The acquirement by an American citizen to an undivided share in a foreign vessel certainly does not entitle him to display the American flag by virtue of such ownership, but his interest in such vessel, to use the cautious and rather vague language of the paragraph, “is no more and no less” entitled to recognition than the property of an American citizen.
The intent and meaning of the regulation is plainly shown by the first paragraph (section 634) of chapter XXXIII of the Consular Regulations of 1856, from which the regulation of 1874 is copied in ipsissima verba:
- Sec. 634. Inquiry is frequently made of the Department of State and of the Treasury as to what documents can be issued under the laws of the United States to foreign?-built vessels, purchased and wholly owned by citizens of the United States, whether purchased of belligerents or neutrals during a war, to which the United States are not a party; or in peace, of foreign owners, the purchase in either case being in entire good faith.
- Sec. 635. Vessels so purchased and owned are entitled to the protection of the authorities and flag of the United States, as the property of American citizens, although no [Page 155] register, enrollment, license, or other marine documents prescribed by the laws of the United States can be lawfully issued to such vessels.”
This is also affirmed by Attorney-General dishing, whose opinion will be found in page 6 of “Digest of Opinions and Leading Cases on International Law,” in the following words:
“A citizen of the United States may lawfully purchase a merchant ship of either of the belligerents, Turkey, Russia, Great Britain, France, or Sardinia, and if purchased bona fide, such ship becomes an American vessel in the sense of American property, although she is not an American vessel in the sense of the registry or enrollment acts; and she is entitled to protection and to the flag of the United States although she cannot take out a register. That is because she is foreign-built, not because she is belligerent built. The question as to what documents such a ship is entitled to, referred to, but not decided.”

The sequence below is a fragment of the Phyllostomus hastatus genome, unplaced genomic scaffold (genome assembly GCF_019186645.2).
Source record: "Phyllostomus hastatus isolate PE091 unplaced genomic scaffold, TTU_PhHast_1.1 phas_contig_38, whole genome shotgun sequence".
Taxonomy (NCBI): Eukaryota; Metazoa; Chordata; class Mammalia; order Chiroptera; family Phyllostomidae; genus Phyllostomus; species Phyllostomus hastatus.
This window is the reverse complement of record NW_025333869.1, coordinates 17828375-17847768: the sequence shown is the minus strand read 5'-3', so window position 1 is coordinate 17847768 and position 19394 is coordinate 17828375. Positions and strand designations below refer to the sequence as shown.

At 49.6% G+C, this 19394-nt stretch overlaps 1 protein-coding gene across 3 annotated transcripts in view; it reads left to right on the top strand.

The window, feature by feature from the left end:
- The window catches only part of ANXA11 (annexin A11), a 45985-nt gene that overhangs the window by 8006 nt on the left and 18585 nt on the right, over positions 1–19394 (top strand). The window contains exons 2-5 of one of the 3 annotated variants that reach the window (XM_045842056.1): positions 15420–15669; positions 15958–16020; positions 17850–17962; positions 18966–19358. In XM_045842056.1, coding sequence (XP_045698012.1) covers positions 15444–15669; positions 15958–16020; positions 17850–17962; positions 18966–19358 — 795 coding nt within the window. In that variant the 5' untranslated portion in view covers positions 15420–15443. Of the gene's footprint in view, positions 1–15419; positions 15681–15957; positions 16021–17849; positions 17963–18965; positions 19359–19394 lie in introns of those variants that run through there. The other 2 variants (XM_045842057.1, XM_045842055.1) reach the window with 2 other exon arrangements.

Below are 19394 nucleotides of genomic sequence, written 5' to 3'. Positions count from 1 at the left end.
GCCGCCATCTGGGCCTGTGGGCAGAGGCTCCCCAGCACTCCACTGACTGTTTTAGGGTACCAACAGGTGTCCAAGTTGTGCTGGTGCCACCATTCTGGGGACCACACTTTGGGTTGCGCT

The correctness of these views was entertained by the Hon. Thomas H. Nelson and General Judson Kilpatrick, United States ministers to Chili, and by Commodore John Rogers, commanding the United States squadron, then in the bay of Valparaiso, during the year 1866, at which time war existed between Spain and the Republic of Chili, and the ports of the latter were blockaded by a powerful and numerous Spanish squadron, was admitted and cordially acquiesced in by the Spanish Admiral, Don José Manuel Pareja, and his successor Don Castro Mendez Nunez, and their subordinates. In fact, no doubt existed, and no question was raised as to the fact, in the minds of any of these gentlemen, as to the legality of the acts of Mr. Silvey, then United States consul at this port, and his successor in office, Hon. A. W. Clark.
Commodore Rodgers did not content himself with a mere verbal approval, but on several occasions rendered prompt and efficient aid in similar cases. In the case of the Gravina, he intimated to Consul Clark his intention to have interfered, had the Spanish admiral refused to deliver her up.
This vessel then wearing Chilian colors had been sold in transitu to an American purchaser. Upon her approach to Valparaiso, displaying the Chilian flag, she was seized by the Spaniards, and condemned as a lawful prize by the prize court constituted and held on board the flag-ship of the capturing squadron. So soon as this came to the knowledge of Consul Clark, he proceeded on board the Spanish flag-ship, and exhibiting the documentary evidence of her new American nationality, demanded her release as the property a citizen of the United States. The Spanish admiral having examined the documents, admitted the justice of the demand, and ordered her release, courteously excusing himself, for evident reasons, from towing her into the anchorage by his own men. This was done by Commodore Rodgers.